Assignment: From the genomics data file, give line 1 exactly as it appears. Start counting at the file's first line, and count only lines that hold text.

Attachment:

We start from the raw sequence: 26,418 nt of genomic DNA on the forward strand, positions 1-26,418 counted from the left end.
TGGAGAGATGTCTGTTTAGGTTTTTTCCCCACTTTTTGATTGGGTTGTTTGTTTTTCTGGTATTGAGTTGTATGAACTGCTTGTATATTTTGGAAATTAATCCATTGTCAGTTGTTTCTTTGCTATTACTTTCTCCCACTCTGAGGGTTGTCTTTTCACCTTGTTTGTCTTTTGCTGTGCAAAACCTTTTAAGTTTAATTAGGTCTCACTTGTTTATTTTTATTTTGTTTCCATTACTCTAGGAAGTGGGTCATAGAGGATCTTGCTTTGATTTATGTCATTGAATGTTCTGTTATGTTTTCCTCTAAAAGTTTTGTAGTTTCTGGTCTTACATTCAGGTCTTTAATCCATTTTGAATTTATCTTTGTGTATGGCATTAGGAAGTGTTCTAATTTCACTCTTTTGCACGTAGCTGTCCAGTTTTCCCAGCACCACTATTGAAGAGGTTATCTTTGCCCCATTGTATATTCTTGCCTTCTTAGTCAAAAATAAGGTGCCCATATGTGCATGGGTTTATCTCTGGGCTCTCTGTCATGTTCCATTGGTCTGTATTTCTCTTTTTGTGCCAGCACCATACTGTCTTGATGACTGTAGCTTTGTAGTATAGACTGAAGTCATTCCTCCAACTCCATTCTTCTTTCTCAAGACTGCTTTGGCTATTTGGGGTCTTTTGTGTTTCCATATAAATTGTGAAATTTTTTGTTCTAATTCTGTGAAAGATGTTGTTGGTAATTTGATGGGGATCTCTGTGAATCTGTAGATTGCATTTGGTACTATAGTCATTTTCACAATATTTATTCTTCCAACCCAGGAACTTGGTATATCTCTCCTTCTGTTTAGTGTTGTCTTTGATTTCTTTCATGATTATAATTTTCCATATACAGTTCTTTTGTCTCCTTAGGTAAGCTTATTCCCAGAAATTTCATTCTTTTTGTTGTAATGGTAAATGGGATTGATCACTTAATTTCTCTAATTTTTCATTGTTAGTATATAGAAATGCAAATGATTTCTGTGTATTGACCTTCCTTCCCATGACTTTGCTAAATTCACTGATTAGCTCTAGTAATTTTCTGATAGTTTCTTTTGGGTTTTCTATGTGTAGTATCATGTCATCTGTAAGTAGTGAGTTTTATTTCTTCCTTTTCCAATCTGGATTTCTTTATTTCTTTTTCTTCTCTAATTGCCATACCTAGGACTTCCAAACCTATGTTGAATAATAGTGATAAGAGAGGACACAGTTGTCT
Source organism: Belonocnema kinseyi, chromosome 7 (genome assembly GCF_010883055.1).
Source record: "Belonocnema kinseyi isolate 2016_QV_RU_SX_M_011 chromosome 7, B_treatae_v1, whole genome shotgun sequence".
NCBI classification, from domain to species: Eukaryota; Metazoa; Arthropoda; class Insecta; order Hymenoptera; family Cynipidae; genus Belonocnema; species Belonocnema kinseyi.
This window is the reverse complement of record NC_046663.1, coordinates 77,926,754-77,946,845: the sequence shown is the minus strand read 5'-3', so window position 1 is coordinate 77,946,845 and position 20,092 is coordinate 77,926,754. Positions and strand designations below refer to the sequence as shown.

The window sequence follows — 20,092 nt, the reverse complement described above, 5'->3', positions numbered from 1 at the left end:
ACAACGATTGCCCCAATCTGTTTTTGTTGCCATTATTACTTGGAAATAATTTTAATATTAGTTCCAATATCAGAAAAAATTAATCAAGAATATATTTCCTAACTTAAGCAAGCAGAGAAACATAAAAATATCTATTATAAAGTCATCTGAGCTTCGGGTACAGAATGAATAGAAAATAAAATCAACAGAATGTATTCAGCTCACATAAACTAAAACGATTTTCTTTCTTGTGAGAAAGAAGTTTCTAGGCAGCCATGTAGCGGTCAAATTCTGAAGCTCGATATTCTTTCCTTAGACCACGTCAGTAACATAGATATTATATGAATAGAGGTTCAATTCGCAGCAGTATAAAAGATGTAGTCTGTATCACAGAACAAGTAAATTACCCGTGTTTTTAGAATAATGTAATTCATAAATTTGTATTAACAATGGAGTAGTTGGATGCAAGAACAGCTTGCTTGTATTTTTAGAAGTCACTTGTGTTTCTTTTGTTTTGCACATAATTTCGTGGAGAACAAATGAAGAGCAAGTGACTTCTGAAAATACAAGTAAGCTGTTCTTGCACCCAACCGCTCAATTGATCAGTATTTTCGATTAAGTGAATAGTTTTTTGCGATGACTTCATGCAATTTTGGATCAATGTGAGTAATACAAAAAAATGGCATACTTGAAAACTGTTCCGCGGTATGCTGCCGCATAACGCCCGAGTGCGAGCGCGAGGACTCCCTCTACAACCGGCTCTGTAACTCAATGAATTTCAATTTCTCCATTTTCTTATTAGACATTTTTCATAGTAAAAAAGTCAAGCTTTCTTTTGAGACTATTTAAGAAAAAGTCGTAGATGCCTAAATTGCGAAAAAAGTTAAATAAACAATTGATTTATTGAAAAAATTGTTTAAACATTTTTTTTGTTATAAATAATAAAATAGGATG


We start from the raw sequence: 26,418 nt of genomic DNA on the forward strand, positions 1-26,418 counted from the left end.